I've received many inquiring emails since the boys were born about what we're doing these days and why the lack of communication through this blog, especially at a time when there is a lot of information to be had.
But then again, I don't.
Let me explain.
I'd like to explain to everyone what the NICU is like. I personally had NO IDEA what it would be like. I thought the boys would be born a bit early and they'd go to this mysterious acronym place and then come out all clean and smelling nice and ready to come home.
So, here is what the NICU is like for those of you who have no idea, like me.
First, a few pictures to frame the conversation -
Everyday we go through 4 different sets of security in order
to get to the floor that the boys are on. After getting several wrist bands, heavy locked doors are opened for us to go into the NICU. We immediately put on hand sanitizer and walk past the beds of 6 or so different babies, including Kaydance, who was born at 24 weeks and is a crack baby. We pray for her everyday. There are around 40 - 60 babies in the NICU at any given time.
We approach the bed where our babies are at check all of their monitors before we even speak. We are allowed to touch them to say hello but because of the risk of over stimulation, a serious concern with premies, we only touch them for a moment. We touch them the same way everytime in order to get them familiar with us. If we see that their monitors have alarming numbers (low respiratory rate or oxygen numbers) then we don't touch them at all.
We set down our stuff and Doug goes and places all the milk I've pumped into the refrigerator after having it checked to make sure its adequately labeled. Every 3 hours we do their cares. Their cares consist of checking their temperature, changing their diaper, weighing them, and then trying to feed them. Two times a day I try and breast feed them. The other times they are fed through a tube in their nose. Immediately after the two times a day that I try and breast feed them, we get to do "skin to skin", where we take off our shirts and hold their little bodies against our chest. This helps regulate their temperature and is good for development.
That is, hands down, the best moment of my day.
It usually lasts for 30 minutes.
The boys both have 4 monitors on them at all times as well as a feeding tube in their nose. This makes holding them, moving them, changing them, or doing just about anything difficult. The monitors also beep all the time. Loudly. Many times the monitors are just faulty and the boys wiggle and the monitors just sound off. Sometimes, though, the boys stop breathing or their heart stops for a few seconds and the monitors sound off. You never know which it is so we nervously check them ALL the time.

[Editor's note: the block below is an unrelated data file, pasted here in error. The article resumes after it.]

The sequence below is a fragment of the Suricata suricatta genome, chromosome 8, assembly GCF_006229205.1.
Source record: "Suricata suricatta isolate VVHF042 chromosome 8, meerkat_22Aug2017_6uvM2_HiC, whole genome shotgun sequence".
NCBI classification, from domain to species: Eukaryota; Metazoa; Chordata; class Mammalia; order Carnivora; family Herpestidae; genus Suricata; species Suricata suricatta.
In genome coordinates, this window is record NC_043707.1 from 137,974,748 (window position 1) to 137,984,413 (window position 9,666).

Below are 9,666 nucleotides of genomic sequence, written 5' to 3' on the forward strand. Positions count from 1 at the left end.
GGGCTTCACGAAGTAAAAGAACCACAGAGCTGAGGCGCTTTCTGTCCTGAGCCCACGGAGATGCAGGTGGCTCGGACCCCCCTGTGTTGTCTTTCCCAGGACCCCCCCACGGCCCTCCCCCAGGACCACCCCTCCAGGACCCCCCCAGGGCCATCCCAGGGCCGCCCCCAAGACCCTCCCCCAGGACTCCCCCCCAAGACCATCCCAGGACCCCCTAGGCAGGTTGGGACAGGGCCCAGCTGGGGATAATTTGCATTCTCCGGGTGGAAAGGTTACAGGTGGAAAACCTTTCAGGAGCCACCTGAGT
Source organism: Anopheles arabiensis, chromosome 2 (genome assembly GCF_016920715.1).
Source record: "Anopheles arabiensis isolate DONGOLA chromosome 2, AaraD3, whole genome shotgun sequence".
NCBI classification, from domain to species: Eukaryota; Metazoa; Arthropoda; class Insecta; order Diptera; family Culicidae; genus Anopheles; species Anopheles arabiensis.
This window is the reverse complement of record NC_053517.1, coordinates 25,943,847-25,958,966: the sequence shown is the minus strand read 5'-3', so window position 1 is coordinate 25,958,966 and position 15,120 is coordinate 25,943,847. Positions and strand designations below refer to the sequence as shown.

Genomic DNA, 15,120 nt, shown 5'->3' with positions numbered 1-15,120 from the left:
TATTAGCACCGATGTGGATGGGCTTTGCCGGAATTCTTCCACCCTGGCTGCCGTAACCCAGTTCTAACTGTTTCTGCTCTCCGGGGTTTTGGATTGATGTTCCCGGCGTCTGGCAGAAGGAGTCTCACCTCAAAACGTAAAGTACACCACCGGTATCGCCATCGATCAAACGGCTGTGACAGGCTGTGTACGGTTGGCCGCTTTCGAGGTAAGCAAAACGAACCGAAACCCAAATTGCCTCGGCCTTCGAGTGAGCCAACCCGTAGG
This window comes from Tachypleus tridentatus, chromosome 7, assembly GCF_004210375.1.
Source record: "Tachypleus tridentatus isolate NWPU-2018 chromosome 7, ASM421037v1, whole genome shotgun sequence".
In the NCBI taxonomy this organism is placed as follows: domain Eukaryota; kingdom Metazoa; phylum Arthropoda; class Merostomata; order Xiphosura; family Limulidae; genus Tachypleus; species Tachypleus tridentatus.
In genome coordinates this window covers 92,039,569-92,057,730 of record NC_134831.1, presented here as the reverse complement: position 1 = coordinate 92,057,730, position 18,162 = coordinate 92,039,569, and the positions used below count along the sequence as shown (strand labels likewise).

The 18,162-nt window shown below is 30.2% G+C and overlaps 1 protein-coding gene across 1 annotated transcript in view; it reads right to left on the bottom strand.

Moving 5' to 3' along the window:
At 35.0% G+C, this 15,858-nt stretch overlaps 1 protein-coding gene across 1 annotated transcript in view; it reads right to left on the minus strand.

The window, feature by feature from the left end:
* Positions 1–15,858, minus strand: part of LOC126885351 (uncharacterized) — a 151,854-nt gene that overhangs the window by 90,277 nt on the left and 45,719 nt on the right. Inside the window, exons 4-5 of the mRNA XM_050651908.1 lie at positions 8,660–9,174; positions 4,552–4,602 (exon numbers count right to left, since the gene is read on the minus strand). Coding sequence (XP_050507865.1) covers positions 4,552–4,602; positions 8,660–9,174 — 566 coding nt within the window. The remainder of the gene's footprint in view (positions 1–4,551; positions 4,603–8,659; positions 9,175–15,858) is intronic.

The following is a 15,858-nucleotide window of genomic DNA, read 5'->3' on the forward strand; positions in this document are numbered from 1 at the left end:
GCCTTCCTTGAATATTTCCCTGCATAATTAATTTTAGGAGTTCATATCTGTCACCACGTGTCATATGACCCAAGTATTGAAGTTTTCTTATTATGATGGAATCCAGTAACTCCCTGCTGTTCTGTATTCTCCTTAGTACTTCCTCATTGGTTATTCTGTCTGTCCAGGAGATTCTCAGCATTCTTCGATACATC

Because most babies are protected by the womb until they are full term, they don't have to prematurely use or even develop their eyes, or ears, or nose, for example. Our boys don't have that luxury so we must keep things dark and quiet and unscented - very difficult things to do in a hospital and with loud monitors going off all the time. We've become very protective of the boys in this regard, for fear of them becoming over stimulated and not developing appropriately.
In addition to these things are the nurses. NICU nurses are mostly amazing. However, nurses are required to report on me just as much as they report on the boys. If I wear sweats everyday to the NICU, for example, it can be a sign of post partum. Any signs of post partum require that the nurses stay near you and your babies at all times. This means I'm seldom allowed to be around my boys alone because the sheer stress of the NICU usually results in me showing some sort of post partum issue.
Add in lots of crying babies, monitor noises for all of them, nurses and doctors and practitioners and lactation consultants and nicu parental support group people, other nicu parents...
and you can see why the NICU is sorta hellish most days.
However, its the only way we get to see our boys so we are there all day everyday.
And they are doing better. Now they are in the same bed and are actually in the NICU overflow, which is much quieter.
And because people ask - lastly, let me explain what they must do to come home.
1. breath on their own (check)
2. regulate their temperature (check)
3. take all feedings orally (not check)
The third one takes the longest and is what we are working on now. They currently eat about 1/3 to 1/2 of their feeding orally twice a day. They must take the entire feeding before they can be moved up to 3x a day, then 4x a day, then over 12 hrs of oral feedings, then 24 hrs of oral feedings, and then finally we get to take them home. The connection in their brain telling them to feed orally isn't even made till around 36 weeks (and they are 35 now this week) so the fact that they are breast feeding at all is really great. But still, they tell us to expect to take them home by the end of the year (4-5 weeks from now).
so thats the NICU and the reason for the radio silence
aren't they cute though?